Until this point in our series, we have mostly dealt with the trauma of the actions others have had on us. The injuries we endured. But there can be another side of Post-Traumatic Stress. The side that is tied to our own actions or inaction.
Today, we dedicate this episode to this topic and to all who are carrying a heavy burden of guilt or shame. There is hope!
Psychology can try to resolve these issues. Scientists can explain some of the neurochemicals involved. However, there is more.
Today I am sharing as a Christian that has experienced the mercy of God in my own life. I am sharing from my heart as a chaplain, pastor and priest.
People experience guilt for things done and sometimes things left undone. It can be powerful, and if left unresolved, can lead us down an even darker path.
We may have done things we dare not speak of to others. Things that violate our internal sense of right and wrong. Things that haunt us in our sleep. Things that are slowly torturing and twisting our souls.
As it is hidden, it grows and takes on a life of its own. We can lose perspective and may think irrational thoughts about our actions.
Since we dare not speak of it, we may not see a good way to deal with it—let alone resolve the conflict. This can be a source of isolation. It can turn into anger, hatred, fear and self-loathing. We may seek to quiet the guilt with alcohol, drugs, gambling, or other destructive behavior.
Part of the solution is to bring it to light. But how? With whom? In some cases, if certain people found out, there may even be legal ramifications. Another may think, “If people know what I did…they would hate me…think bad of me…”
Consider the story of King David in the Bible. He took the Bathsheba, the wife of Uriah, one of his soldiers on the front lines and got her pregnant. He called Uriah home so that he would spend time with her to cover up his betrayal and indiscretion. However, Uriah was so dedicated that he refused to be with his wife. Then David sent Uriah back to the front and give the order that Uriah should be abandoned to be killed by the enemy. Wow! Who could come back from that?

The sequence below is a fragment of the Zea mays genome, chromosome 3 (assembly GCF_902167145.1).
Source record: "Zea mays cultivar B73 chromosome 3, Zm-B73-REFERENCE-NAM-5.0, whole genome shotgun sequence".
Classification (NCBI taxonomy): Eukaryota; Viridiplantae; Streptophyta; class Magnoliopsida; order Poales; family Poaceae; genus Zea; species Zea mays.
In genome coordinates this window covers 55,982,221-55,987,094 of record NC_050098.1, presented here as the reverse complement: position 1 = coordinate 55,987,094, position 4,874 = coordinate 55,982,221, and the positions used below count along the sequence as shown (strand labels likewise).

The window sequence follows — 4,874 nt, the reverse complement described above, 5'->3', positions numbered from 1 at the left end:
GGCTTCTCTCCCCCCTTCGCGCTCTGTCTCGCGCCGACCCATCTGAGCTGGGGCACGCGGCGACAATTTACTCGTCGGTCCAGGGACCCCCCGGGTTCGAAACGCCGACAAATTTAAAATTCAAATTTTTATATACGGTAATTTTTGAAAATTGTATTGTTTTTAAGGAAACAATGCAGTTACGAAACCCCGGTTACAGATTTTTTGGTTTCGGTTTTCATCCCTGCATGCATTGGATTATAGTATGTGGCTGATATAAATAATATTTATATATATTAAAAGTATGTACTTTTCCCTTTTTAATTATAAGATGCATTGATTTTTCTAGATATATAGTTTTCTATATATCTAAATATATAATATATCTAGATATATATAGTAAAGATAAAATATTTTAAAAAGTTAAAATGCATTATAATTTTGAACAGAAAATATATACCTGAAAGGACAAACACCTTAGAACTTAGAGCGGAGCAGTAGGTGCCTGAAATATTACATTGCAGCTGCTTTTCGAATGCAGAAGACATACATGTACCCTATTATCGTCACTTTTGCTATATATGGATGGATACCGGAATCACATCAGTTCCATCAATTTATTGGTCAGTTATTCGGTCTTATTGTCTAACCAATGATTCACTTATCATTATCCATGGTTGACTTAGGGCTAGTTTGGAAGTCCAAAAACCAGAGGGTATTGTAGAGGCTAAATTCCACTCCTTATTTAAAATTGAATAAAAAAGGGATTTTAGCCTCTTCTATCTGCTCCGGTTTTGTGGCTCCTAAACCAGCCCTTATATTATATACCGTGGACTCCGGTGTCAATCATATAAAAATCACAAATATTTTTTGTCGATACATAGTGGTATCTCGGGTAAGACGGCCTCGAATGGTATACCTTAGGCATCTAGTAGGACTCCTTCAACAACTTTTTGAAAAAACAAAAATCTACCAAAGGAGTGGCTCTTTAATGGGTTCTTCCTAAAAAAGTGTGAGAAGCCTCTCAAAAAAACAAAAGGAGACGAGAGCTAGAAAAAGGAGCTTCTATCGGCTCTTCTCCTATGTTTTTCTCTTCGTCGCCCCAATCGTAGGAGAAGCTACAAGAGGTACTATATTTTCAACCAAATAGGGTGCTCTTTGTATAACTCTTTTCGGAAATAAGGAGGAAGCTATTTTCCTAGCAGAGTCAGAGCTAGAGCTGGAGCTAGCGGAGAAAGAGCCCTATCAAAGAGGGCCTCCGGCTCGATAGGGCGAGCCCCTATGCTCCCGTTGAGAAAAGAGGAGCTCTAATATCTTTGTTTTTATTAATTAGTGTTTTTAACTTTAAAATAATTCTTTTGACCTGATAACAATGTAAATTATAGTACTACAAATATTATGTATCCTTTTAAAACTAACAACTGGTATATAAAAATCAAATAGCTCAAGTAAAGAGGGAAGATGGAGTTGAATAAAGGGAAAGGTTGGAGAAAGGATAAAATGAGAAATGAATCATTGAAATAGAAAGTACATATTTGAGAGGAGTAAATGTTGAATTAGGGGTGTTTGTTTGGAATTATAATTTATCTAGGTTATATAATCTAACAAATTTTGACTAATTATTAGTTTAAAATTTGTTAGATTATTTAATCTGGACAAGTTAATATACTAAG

From this, we end up seeing a man who turns back to God. This is repentance, change, captured in Psalm 51.
Most of us probably cannot relate to King David for the specifics of what he had done. We may, however, be able to relate to doing something that, at another time, we would find unthinkable.
In war, unthinkable things might be done. Taking the life of another, even when justified by the rules of war, leaves a scar on the soul. A much worse scar may be left if things that go beyond that are done by us or those around us.
In many Christian traditions there is something called confession (or reconciliation). I prefer the term reconciliation. In these traditions, it is considered a “sacrament”. These are moments and situations where God interacts with us in a special and sacred way. For these traditions, including my own, things confessed in this context are absolutely sealed.
Penance, as part of reconciliation, is not about earning forgiveness. It is not about atoning for our sins. Rather, it is about taking actions to help our heart and mind conform to who we are created to be.
Consider the Apostle Paul. He once went about arresting, trying and voting to have followers of Jesus Christ executed for their faith. Paul, then called Saul, encountered this same Jesus and his life was radically transformed. Paul became the writer of most of what we call the New Testament part of the Bible.
I often hear the claim that people do not change. Perhaps this is true. At least in part true. We may not be able to change on our own; but God working in us can transform us from what we were to what we were created to be.
Image courtesy of David Castillo Dominici on freedigitalphotos.net